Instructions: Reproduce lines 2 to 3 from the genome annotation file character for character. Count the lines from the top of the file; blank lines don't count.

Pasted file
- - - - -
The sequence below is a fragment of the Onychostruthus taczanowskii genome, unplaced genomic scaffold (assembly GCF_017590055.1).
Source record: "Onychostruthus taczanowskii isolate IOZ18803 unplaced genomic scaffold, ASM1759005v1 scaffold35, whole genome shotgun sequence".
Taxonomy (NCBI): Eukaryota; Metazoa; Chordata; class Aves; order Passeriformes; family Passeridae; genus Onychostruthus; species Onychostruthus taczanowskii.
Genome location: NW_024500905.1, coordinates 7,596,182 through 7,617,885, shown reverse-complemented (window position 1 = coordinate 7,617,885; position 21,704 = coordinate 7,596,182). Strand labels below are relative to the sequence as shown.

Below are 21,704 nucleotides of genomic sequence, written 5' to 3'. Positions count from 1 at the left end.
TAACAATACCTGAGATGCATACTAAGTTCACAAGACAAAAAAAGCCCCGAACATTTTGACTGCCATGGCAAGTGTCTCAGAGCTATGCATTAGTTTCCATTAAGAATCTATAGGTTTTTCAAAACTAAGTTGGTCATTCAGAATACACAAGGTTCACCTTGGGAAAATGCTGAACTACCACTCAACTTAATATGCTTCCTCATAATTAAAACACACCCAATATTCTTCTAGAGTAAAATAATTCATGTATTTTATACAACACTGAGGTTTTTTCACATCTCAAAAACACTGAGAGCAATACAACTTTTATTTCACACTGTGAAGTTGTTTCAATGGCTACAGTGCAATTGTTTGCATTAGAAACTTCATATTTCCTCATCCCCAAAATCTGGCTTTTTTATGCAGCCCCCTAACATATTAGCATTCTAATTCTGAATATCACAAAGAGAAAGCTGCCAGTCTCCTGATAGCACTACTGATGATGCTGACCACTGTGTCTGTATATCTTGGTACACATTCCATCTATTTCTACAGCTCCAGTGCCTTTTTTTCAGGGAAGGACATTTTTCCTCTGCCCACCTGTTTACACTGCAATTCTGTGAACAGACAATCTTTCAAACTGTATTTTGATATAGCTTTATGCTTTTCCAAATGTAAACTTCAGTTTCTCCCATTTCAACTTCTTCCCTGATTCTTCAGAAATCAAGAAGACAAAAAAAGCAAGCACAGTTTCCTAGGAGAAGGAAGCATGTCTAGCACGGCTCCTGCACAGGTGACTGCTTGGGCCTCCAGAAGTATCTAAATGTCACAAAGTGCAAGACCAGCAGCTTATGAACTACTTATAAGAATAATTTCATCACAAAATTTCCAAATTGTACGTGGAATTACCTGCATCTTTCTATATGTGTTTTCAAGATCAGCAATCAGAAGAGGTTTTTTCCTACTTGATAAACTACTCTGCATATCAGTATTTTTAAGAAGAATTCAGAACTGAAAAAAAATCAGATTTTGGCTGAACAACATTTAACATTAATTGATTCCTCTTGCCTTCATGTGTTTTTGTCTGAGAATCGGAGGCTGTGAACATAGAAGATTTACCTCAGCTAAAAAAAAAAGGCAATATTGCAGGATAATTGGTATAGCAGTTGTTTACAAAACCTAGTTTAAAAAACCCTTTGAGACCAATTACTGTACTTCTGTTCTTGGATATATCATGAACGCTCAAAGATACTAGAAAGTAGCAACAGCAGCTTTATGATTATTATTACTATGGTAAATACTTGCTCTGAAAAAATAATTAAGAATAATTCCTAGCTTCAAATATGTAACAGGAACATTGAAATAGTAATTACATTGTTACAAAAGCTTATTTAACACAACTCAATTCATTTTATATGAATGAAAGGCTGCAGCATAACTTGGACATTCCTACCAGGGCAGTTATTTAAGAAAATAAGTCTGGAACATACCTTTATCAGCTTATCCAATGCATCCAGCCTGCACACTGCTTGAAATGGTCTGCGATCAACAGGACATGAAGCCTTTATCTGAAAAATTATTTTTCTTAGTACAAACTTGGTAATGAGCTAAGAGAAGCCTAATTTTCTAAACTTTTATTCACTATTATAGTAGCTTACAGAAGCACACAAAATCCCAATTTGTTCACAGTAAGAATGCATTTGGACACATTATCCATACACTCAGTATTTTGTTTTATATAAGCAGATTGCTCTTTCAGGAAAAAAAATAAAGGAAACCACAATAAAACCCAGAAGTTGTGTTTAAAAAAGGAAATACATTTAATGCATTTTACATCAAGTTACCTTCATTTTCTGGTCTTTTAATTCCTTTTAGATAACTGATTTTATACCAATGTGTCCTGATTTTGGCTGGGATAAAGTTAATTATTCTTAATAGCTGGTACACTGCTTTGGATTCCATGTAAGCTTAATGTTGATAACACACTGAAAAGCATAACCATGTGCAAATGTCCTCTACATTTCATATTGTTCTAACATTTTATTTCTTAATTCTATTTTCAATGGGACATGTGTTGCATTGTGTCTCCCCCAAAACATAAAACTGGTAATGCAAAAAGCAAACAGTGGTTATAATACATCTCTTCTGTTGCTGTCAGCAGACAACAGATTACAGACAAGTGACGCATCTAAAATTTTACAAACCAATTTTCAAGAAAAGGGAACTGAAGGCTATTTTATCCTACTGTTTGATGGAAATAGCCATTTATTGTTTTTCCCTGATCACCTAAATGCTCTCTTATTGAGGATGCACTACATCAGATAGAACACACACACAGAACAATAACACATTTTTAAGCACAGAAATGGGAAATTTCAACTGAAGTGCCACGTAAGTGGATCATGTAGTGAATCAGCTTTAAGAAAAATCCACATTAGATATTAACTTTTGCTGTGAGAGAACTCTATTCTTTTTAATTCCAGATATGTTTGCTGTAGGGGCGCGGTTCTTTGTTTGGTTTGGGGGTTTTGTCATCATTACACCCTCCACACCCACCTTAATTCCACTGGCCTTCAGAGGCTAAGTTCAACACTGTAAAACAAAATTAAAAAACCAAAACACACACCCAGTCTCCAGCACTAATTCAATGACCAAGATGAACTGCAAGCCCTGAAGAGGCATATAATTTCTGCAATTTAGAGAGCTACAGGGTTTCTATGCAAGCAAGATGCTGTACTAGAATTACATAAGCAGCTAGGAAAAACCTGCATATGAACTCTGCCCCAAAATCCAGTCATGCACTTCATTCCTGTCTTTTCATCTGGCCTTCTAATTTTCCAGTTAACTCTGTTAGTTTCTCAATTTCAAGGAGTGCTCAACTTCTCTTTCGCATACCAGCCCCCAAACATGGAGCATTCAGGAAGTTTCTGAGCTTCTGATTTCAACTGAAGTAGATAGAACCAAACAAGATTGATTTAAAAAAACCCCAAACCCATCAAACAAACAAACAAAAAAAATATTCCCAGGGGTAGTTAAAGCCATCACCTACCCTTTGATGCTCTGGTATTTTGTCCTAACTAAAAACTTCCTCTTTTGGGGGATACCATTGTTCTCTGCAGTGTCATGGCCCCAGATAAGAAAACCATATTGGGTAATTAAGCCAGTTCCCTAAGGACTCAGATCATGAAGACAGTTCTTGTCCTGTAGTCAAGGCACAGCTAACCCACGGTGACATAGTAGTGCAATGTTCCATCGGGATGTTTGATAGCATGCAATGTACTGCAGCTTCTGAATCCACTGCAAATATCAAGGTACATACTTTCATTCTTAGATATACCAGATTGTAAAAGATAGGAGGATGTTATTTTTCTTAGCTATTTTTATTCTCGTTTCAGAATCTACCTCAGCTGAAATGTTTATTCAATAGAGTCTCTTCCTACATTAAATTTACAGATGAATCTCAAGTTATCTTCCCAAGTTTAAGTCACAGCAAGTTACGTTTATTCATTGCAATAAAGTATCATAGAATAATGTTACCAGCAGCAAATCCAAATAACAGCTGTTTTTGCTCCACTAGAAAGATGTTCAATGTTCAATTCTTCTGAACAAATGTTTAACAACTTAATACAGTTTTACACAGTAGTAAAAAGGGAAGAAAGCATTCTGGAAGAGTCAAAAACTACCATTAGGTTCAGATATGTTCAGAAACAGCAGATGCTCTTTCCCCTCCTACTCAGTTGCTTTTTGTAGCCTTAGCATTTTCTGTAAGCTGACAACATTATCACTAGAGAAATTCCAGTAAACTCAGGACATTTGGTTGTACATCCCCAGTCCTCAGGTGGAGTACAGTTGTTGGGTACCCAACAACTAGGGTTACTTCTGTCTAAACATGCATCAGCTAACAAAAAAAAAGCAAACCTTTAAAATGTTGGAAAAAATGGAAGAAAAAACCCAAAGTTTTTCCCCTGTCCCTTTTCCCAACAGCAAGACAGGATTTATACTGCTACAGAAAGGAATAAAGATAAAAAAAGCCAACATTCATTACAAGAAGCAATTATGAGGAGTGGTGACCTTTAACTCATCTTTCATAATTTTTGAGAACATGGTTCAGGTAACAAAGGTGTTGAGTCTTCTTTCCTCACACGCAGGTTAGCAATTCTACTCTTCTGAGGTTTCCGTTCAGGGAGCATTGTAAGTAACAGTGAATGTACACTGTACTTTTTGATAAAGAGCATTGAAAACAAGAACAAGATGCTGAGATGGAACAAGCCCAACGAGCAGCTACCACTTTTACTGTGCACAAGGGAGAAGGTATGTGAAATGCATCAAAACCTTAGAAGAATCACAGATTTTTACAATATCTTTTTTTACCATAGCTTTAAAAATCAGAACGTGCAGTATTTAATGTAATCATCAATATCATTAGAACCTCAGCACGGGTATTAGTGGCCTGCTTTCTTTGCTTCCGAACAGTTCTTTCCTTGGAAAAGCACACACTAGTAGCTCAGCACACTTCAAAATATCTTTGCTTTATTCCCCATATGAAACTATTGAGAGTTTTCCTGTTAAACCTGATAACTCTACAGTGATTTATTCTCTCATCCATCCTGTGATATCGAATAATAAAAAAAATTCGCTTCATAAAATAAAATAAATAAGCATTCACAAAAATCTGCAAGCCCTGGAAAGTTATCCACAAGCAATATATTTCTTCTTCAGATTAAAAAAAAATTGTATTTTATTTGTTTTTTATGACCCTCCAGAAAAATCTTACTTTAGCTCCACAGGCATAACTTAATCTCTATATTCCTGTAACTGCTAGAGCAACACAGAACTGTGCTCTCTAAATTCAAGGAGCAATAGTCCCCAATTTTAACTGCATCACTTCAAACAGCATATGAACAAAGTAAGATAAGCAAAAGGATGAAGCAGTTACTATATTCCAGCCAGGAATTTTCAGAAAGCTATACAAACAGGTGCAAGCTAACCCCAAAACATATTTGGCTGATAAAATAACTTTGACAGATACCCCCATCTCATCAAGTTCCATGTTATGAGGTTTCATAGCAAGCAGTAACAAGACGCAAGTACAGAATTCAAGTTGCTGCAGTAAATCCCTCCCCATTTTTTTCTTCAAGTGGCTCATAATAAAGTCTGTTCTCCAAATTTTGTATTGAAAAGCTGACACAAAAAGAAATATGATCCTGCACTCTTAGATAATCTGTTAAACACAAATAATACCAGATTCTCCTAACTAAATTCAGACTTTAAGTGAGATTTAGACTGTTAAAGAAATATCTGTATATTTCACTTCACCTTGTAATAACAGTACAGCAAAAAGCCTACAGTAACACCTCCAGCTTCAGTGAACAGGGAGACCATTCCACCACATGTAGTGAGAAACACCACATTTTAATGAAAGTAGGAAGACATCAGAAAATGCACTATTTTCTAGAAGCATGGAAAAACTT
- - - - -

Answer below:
Source record: "Onychostruthus taczanowskii isolate IOZ18803 unplaced genomic scaffold, ASM1759005v1 scaffold35, whole genome shotgun sequence".
Taxonomy (NCBI): Eukaryota; Metazoa; Chordata; class Aves; order Passeriformes; family Passeridae; genus Onychostruthus; species Onychostruthus taczanowskii.